The words “This isn’t saké” are normal coming from first-time customers at SakéOne brewery in Forest Grove.

That’s because many people have tasted saké only when it was mixed with other things or have heard about such sour experiences from friends, said Joann Takabayashi, SakéOne’s tasting room NEWS-TIMES FILE PHOTO: CHASE ALLGOOD - Drummers provide rhythm during the 2012 Pacific Rim Festival, which drew more than 1,000.

But with the fourth annual Pacific Rim Festival coming to town Saturday, Aug. 24, the company is preparing to show doubters and lovers alike that its saké is the best of the best.

Last week, a couple walked into the tasting room, a well-lit open room with colorful bottles of saké lining the walls. Takabayashi could see the girlfriend needed persuasion to try some of the evolving Japanese drink. Her scrunched-up face gave it away.

While the boyfriend tested the company’s “Ginjo,” or premium grade saké, the girlfriend commented that the drink was awful and disgusting. After some coaxing, she finally tried one sip of Moonstone, SakéOne’s fruit-infused saké. She was baffled and stubbornly demanded Takabayashi pour another glass so she could see it come straight from the bottle.

Takabayashi complied and laughed that SakéOne had converted another NEWS-TIMES FILE PHOTO:  CHASE ALLGOOD - Dancers and their costumes offer one of the clearest expressions of cultural differences at the Pacific Rim Festival in Forest Grove.

“It happens all the time,” Takabayashi said with a smile. “They came back an hour later and bought a bunch of bottles.”

Takabayashi was born and raised in Hawaii and is second-generation Japanese. When she moved to Portland, it was a culture shock.

“There’s a lot of culture, you just have to look for it,” said Takabayashi. “It’s all spread out and I wanted to bring the little pieces together.

“There isn’t another event that represents all the cultures together. And saké makes it happen.”

The brewery transforms into a cultural extravaganza for the annual Pacific Rim Festival. Performers, food and drink represent Hawaiian, Japanese, Korean, Chinese and Tahitian cultures here in the Northwest. The represented nations make up the Pacific Rim and the festival demonstrates the individuality of each culture.

Four large tents are hoisted up to shade seating, host demonstrations and house vendors like Abbey Creek Vineyard and nonprofits for the day.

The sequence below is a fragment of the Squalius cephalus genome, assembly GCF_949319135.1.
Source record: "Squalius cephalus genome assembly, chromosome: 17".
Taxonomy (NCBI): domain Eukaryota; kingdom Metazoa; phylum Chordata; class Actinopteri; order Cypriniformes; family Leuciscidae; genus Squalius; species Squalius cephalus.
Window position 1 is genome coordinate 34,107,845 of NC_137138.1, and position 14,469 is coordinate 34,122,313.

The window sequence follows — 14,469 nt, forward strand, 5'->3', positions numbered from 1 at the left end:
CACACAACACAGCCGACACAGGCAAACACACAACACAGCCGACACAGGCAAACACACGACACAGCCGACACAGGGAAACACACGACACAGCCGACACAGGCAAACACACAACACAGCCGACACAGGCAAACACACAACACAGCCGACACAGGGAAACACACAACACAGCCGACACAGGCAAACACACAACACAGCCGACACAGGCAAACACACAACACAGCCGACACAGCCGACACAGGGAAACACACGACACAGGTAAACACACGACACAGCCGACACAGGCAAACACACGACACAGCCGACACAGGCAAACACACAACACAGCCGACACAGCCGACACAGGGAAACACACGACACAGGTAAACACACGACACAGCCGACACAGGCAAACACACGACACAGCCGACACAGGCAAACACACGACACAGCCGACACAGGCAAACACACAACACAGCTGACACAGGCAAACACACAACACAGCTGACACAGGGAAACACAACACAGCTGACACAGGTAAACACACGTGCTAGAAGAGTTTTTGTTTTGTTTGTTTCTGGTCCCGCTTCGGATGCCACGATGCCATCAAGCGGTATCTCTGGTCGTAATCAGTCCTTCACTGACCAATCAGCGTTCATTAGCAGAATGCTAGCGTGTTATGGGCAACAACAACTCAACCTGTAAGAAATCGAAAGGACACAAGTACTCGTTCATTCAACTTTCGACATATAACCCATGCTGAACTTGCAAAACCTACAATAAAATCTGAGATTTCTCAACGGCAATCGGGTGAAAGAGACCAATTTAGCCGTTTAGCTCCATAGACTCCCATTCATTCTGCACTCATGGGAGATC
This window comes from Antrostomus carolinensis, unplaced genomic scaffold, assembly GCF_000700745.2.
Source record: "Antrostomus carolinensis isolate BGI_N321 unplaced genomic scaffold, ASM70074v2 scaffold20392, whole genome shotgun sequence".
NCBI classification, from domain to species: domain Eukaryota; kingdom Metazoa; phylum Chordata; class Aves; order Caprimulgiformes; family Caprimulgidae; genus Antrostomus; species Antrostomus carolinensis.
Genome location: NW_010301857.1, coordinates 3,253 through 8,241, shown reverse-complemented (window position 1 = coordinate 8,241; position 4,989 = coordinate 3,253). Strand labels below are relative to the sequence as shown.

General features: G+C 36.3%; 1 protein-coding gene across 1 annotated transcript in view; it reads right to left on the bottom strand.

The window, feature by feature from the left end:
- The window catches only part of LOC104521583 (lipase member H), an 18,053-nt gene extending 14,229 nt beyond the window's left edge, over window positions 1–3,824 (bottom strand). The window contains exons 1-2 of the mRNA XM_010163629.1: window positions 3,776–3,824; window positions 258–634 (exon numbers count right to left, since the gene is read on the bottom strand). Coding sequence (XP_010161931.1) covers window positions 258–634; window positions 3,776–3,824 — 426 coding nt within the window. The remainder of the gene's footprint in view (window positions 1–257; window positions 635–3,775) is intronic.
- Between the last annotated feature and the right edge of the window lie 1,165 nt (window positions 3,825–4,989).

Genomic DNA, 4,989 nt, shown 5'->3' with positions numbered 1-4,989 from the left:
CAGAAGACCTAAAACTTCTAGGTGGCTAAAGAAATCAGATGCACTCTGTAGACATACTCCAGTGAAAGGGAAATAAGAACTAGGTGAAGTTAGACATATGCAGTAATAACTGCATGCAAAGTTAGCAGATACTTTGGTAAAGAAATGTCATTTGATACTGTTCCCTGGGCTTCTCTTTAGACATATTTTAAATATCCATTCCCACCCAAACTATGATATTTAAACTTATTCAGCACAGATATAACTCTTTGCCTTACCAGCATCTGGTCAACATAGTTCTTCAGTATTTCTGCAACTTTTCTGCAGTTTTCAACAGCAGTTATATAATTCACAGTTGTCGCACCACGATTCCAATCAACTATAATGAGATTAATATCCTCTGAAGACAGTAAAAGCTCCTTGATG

But the focus is on entertainment.

The performances are as fresh as the saké because Takabayashi refuses to let groups come back unless they alter their show each year.

The first performer scares away evil spirits, she said. Giant red and yellow lion heads swing about for the lion dance, a Chinese ritual by Lee’s Association. There’s a hula performance by Keiki & Wahine Hula where the women dress in full traditional outfits.

“A true expression of culture is through dance and dress,” said Takabayashi.

There is Taiko drumming group Portland Taiko and you can feel the energy in the drums pounding, said Takabayashi, patting out a rhythm on her chest. An Obon dance group is back-to-back with a Tahitian dance group right before another hula exhibition. Then there’s a Kung Fu demonstration.

“Who doesn’t like Kung Fu?” Takabayashi asked.

There’s also a traditional Japanese dance and a Korean fan dance, both with elaborate outfits. Drumming group Takohachi Taiko will amp up the energy before Kama & The Back Line Band play live Hawaiian and Reggae music, getting everyone on their feet dancing — or is that the saké?

“Kama is so popular that we are flying him out from Hawaii to be here,” said Takabayashi.

For the more hands-on individuals, demonstrations of Japanese karate and Tahitian dance will be held throughout the festival. Lessons in origami and lei making will be available too.

The food is also diverse, with Hawaiian style poké bowls and spam musubi, Korean BBQ and Japanese style snow cones.

Takabayashi decided that the brewery in Forest Grove was ideal for the Pacific Rim’s happy collision of cultures.

“To see one of the performances is worth your seven dollars,” she said. “If you have food, drink and entertainment, what else do you need?”

SakéOne was the first American-operated saké brewery in the country and is still the only one in Oregon. The next closest saké brewery that has mass production for consumption — not cooking — is in Texas. After that, Minnesota offers the closest saké fix.

SakéOne is one of the leading producers of “Ginjo” saké, which isn’t what you’d find served hot at a local sushi joint. SakéOne produces premium Oregon Craft saké, intentionally served cold. Momokawa and G are two of its labels, but the company also produces Moonstone, which is infused with flavors like Asian pear, coconut lemongrass, raspberry and plum. Moonstone makes for delicious and popular sakétinis — martinis made with saké, says Takabayashi.

“We want to break people of the myth that saké gives you the worst hangover,” says Takabayashi.

She explained that while saké is 80 percent water, gluten-free and sulfate-free, there’s still a stigma.

“Some folks are scared of it, but there’s not a huge difference in alcohol content than wine. It’s a fighting battle,” she said.

Takabayashi feels she’s winning that battle when the company hosts the Pacific Rim Festival.

The first year, the festival drew 450 people. Last year there were more than 1,000 from across the nation — some coming from as far as Florida. Takabayashi estimates there will be 1,500 people this year. Many guests are SakéOne Club members, who pay to have saké, imported and domestic, delivered to them and try out new flavors and recipes for SakéOne. The club consists of 600 saké fanatics.

“Military men have told me ‘I don’t remember it tasting like this,’” says Takabayashi. “We make good quality saké. It brings people to us.”

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